However, there is at least on other important reason why the marriage of the potential outcomes framework with regression models is useful and that is for power calculations and the optimal design of experiments. I will discuss that issue in detail in my next blog – stay tuned…
It’s clear that development economists are not going to stop running regressions anytime soon – even those who only analyze data from field experiments. I suspect that many respected researchers would agree with that approach, likely including Guido Imbens himself, but it is safe to say that regression analysis is a different animal than causal inference using the potential outcomes framework. Part of the problem is that many economists have not studied the latter in graduate school and are more familiar with what is taught in standard econometrics courses: but this is a generational thing and it will pass.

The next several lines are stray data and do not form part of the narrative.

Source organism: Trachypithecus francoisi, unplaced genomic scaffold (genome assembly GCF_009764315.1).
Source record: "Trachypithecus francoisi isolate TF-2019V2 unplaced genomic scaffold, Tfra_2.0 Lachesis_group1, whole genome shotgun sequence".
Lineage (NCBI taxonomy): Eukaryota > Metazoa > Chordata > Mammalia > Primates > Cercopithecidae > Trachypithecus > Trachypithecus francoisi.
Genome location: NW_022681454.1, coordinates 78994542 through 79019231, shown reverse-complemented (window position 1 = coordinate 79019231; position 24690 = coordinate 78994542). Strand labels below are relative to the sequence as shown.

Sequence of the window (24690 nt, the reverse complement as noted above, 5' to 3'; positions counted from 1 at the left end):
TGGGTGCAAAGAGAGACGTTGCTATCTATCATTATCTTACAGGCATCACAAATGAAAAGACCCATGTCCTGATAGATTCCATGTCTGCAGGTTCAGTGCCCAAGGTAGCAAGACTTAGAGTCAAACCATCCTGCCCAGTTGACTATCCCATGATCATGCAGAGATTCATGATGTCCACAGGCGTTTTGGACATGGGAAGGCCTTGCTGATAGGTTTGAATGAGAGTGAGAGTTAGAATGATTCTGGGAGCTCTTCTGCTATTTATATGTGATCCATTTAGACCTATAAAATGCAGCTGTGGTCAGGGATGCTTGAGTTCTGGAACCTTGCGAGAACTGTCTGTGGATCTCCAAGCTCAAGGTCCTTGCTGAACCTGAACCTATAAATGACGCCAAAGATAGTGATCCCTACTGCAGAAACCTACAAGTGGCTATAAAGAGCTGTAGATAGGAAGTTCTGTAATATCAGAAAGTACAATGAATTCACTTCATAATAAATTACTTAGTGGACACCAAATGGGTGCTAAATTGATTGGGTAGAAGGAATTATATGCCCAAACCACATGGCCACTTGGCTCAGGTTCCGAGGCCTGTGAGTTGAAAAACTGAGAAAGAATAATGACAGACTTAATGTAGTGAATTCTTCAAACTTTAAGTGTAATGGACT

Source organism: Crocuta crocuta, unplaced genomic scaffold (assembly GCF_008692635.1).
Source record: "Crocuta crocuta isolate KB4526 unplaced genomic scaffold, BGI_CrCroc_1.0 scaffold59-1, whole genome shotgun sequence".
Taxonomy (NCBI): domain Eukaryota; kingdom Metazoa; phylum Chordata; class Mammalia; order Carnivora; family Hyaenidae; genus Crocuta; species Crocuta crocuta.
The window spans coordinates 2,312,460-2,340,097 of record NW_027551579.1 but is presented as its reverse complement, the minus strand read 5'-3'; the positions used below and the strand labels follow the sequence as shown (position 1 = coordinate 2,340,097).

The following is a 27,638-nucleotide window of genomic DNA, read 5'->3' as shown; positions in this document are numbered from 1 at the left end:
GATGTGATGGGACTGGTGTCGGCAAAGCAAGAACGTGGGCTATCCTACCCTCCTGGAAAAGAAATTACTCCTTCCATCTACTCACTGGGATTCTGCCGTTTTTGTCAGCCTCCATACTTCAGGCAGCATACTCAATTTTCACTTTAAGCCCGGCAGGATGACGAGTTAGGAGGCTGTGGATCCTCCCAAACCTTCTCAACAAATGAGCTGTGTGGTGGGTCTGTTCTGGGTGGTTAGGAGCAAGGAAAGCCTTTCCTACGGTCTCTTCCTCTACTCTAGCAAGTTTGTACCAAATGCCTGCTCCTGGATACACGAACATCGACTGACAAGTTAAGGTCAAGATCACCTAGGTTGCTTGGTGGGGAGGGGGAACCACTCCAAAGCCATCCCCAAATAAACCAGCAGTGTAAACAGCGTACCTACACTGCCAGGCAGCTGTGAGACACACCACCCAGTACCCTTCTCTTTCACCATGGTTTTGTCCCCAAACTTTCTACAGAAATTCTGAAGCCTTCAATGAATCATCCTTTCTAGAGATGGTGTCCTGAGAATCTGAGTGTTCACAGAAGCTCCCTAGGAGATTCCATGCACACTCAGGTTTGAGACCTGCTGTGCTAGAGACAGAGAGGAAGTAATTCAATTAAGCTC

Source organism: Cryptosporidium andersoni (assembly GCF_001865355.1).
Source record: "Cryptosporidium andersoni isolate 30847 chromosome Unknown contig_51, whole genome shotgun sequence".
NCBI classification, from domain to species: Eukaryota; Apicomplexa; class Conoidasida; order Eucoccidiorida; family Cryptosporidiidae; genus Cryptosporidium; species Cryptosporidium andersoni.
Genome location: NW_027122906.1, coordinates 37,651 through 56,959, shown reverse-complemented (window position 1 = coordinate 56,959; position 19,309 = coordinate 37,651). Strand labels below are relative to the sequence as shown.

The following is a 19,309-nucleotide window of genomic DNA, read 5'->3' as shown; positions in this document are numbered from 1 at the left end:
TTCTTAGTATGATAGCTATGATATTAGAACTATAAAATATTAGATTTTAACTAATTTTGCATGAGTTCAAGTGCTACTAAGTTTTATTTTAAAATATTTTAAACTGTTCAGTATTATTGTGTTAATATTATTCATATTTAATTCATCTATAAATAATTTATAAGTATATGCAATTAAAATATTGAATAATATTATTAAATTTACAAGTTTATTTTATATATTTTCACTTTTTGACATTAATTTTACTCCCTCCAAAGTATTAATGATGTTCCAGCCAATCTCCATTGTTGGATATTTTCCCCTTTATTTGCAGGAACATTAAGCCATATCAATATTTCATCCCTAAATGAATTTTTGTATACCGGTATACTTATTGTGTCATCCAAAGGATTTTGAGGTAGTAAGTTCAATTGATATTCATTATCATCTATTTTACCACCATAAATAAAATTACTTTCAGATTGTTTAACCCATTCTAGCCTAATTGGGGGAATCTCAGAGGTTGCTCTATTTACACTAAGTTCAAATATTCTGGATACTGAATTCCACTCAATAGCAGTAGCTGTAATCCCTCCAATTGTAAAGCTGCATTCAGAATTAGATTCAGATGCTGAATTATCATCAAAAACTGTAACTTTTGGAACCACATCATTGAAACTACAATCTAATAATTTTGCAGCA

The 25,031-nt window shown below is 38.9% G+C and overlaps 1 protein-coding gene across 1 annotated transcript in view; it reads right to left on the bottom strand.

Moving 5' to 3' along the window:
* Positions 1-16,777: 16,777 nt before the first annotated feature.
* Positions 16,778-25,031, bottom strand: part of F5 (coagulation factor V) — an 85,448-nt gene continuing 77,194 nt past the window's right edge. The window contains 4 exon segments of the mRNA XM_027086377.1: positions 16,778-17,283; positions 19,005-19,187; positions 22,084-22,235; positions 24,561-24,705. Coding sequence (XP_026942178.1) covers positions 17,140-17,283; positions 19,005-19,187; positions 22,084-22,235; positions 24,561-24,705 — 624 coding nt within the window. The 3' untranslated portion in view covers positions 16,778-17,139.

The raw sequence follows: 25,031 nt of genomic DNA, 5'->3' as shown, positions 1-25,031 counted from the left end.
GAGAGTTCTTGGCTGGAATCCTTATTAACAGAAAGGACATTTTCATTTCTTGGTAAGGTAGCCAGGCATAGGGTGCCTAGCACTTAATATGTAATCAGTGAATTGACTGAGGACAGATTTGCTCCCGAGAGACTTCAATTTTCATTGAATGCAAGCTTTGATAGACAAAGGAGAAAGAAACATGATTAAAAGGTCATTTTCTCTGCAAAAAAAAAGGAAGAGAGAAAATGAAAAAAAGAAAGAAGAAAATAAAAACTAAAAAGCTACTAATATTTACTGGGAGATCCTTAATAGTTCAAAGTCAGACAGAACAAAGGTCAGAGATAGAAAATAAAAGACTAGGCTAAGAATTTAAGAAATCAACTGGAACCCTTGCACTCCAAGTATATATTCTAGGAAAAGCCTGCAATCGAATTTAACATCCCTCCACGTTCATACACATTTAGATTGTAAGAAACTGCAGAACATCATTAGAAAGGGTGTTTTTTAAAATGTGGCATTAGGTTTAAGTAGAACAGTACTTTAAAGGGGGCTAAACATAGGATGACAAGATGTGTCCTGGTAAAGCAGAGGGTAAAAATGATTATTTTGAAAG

"In particular there is a disconnect between the way the conventional assumptions in regression analyses are formulated and the implications of randomization. As a result it is easy for the researcher using regression methods to go beyond analyses that are justified by randomization, and end up with analyses that rely on a difficult-to-assess mix of randomization assumptions, modeling assumptions, and large sample approximations."
The quote is from a paper titled The Econometrics of Randomized Experiments, by Athey and Imbens (2016), AI from hereon. It is presumably this paper, all of which is very helpful, that caused my colleague’s colleague to speculate about Guido’s opposition to regression analysis for estimating treatment effects. Section 5, titled “Randomization Inference and Regression Estimators,” from which the quote above is lifted, is particularly relevant. What follows is a brief summary of some of the points made in the paper through Section 5 that I think are relevant to the question at hand (and stuff that I currently happen to be working on)…